Patients typically use multiple treatments to manage pain. What works for one person may not work for the other, so the perceived effectiveness of treatments tends to vary.

Exercise and Physical Therapy to Improve Mobility

Physical therapy can be helpful for cerebral palsy patients experiencing musculoskeletal pain.

Exercising helps expand range of motion, strengthens muscles, and improve flexibility.

Physical therapists can also provide tips and tricks to help make movements easier so that you feel less pain.

Exercise improves circulation and regulates neurotransmitter levels in the brain, which can alter your perception of pain.

Medications for Temporary Pain Relief

Depending on the cause and severity of your pain, doctors will recommend various types of medications.

Some of the most common medications prescribed for pain in cerebral palsy patients are:

  • Anticonvulsants: Even if your child isn’t experiencing epilepsy, anticonvulsants can help reduce pain. They calm the nerves to reduce pain sensations.
  • Antidepressants: Antidepressants can alter neurotransmitter levels in the brain to reduce the perception of pain.
  • Opioids: Opioids are powerful medications that inhibit pain signals. However, they are addictive and one can build a tolerance to them relatively quickly, so they are only ideal for short term use.
  • Non-steroidal Anti-Inflammatory Drugs (NSAIDs): You can easily get NSAIDs like ibuprofen and aspirin at your local drug store without a prescription. They help reduce inflammation to alleviate muscle and joint pain.
  • Anticholinergics: Anticholinergics block acetylcholine from causing involuntary muscle movements in the gastrointestinal tract and other areas in the body.
  • Baclofen: Baclofen is a muscle relaxant that can be injected, pumped, or taken orally to reduce spasticity.
  • Botox: Small doses of Botox can be injected into the body for spasticity treatment. It temporarily blocks chemical signals that cause muscles to contract.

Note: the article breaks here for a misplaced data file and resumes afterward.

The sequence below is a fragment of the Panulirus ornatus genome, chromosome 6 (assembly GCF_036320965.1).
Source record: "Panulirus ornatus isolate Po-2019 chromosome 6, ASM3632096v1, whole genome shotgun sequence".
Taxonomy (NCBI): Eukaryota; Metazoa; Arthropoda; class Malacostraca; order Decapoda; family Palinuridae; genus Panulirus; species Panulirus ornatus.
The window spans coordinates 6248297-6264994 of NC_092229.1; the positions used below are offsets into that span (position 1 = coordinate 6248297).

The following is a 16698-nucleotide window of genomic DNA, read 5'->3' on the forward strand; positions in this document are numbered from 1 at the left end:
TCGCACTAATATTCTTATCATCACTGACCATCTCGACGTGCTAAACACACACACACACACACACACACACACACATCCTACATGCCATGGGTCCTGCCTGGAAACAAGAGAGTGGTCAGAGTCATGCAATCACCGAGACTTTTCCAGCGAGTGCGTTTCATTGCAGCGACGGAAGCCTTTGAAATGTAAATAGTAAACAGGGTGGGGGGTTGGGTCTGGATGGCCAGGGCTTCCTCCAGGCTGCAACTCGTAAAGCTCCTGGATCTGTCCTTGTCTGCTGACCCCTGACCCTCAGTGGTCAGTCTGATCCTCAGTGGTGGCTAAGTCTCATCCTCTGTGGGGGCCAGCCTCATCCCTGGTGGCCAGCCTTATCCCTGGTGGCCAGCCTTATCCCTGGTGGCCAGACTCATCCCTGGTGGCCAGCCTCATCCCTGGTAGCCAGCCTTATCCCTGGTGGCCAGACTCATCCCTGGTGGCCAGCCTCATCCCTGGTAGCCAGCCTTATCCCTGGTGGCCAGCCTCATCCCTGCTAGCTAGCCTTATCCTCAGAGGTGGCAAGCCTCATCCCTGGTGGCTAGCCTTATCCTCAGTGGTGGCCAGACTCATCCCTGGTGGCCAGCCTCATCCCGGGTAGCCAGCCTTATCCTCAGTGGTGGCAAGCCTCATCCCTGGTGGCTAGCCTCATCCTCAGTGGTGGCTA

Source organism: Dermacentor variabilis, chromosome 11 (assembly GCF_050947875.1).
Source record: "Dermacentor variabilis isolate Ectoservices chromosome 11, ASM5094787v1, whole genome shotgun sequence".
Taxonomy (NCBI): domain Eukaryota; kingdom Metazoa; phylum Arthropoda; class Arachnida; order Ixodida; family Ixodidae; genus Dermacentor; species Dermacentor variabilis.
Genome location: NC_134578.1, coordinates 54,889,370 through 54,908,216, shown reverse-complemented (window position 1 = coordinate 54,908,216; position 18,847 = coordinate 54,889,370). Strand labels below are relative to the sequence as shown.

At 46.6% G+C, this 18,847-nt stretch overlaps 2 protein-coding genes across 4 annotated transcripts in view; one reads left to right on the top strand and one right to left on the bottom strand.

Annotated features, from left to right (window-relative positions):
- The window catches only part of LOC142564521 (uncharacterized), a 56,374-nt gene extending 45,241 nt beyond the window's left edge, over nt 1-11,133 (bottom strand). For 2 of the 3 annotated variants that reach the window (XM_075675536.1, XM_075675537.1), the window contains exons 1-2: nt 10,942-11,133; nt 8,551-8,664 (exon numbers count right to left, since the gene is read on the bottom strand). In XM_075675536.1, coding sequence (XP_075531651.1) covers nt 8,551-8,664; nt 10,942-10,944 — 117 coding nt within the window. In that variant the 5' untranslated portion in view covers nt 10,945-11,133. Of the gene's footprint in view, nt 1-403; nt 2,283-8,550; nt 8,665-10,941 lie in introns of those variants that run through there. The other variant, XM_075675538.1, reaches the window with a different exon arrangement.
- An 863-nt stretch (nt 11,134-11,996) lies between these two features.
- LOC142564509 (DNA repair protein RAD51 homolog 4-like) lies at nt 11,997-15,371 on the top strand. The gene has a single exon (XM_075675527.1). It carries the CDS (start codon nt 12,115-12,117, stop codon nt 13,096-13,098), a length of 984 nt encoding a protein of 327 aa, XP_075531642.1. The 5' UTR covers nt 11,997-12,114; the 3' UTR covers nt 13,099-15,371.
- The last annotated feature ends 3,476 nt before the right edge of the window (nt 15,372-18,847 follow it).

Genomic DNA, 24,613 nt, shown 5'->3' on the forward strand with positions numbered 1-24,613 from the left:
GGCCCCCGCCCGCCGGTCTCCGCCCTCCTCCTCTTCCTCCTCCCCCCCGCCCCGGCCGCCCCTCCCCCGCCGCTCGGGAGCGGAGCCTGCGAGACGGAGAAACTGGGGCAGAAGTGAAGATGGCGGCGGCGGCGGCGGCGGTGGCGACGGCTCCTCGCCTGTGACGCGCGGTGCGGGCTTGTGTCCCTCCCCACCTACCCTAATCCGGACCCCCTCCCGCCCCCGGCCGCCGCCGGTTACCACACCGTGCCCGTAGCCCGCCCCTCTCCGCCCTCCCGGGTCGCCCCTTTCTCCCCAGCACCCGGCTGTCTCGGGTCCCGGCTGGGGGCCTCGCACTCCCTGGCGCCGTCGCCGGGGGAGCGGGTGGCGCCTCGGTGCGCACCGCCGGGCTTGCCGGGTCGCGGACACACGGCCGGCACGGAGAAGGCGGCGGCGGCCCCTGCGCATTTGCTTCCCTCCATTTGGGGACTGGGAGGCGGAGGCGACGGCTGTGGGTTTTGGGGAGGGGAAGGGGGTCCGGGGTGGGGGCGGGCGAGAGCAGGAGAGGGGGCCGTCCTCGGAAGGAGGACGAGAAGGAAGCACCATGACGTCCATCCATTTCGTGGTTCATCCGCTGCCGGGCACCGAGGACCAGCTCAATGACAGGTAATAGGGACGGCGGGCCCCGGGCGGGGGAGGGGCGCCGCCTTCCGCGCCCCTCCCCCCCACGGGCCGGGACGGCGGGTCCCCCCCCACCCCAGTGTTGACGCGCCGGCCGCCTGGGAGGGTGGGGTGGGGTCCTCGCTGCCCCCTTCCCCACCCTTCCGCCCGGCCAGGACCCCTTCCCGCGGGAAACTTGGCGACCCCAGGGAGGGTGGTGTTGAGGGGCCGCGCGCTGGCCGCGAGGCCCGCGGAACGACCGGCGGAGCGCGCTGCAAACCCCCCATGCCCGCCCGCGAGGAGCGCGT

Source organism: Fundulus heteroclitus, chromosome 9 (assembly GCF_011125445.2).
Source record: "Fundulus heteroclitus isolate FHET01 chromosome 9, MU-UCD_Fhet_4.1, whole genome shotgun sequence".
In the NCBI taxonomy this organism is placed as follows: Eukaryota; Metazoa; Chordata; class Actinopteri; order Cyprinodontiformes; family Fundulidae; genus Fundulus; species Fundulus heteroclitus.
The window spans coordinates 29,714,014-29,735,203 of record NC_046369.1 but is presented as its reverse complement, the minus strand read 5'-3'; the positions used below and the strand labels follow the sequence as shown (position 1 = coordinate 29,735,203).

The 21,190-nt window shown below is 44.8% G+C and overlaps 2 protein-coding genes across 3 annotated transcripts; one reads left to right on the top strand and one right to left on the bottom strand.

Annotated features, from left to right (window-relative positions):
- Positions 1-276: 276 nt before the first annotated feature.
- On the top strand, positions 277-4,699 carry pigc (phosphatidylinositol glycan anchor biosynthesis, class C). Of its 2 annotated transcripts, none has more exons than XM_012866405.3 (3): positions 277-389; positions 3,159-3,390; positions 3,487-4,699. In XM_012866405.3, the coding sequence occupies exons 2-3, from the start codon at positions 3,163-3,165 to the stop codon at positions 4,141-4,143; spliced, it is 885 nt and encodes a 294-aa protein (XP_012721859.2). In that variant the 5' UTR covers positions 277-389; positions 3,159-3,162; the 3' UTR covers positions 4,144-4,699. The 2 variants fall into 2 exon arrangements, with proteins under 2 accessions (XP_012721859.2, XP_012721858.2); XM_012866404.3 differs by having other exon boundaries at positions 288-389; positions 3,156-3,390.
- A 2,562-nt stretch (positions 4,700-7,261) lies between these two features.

Surgery

The goals of surgical interventions for cerebral palsy pain are to improve motor function, decrease spasticity, or correct deformity.

Generally, doctors will recommend non-invasive forms of treatment like medication or physical therapy first, but in cases of severe pain, surgery will provide more long-term pain relief.

Because there are so many different things that can cause pain in cerebral palsy patients, surgical interventions will vary on a case-by-case basis.

For extreme cases of musculoskeletal pain, a selective dorsal rhizotomy may provide relief.

This procedure involves selectively cutting sensory nerve fibers to decrease muscle tone. Because cut nerves cannot grow back, the spasticity reduction is permanent.

Cerebral Palsy and Pain

treating pain in cerebral palsy patients

Dealing with cerebral palsy and pain can be very challenging and may discourage people from socializing, performing daily tasks, and working towards recovery.

Children with cerebral palsy may be unable to communicate when they are in pain, so keep an eye out for signs like frustration or lack of sleep.

Effective management through exercise, medications, or surgery will ensure that pain doesn’t reduce your child’s quality of life.

Pain in cerebral palsy patients is extremely common, so don’t hesitate to seek help through doctors, therapy, and support groups!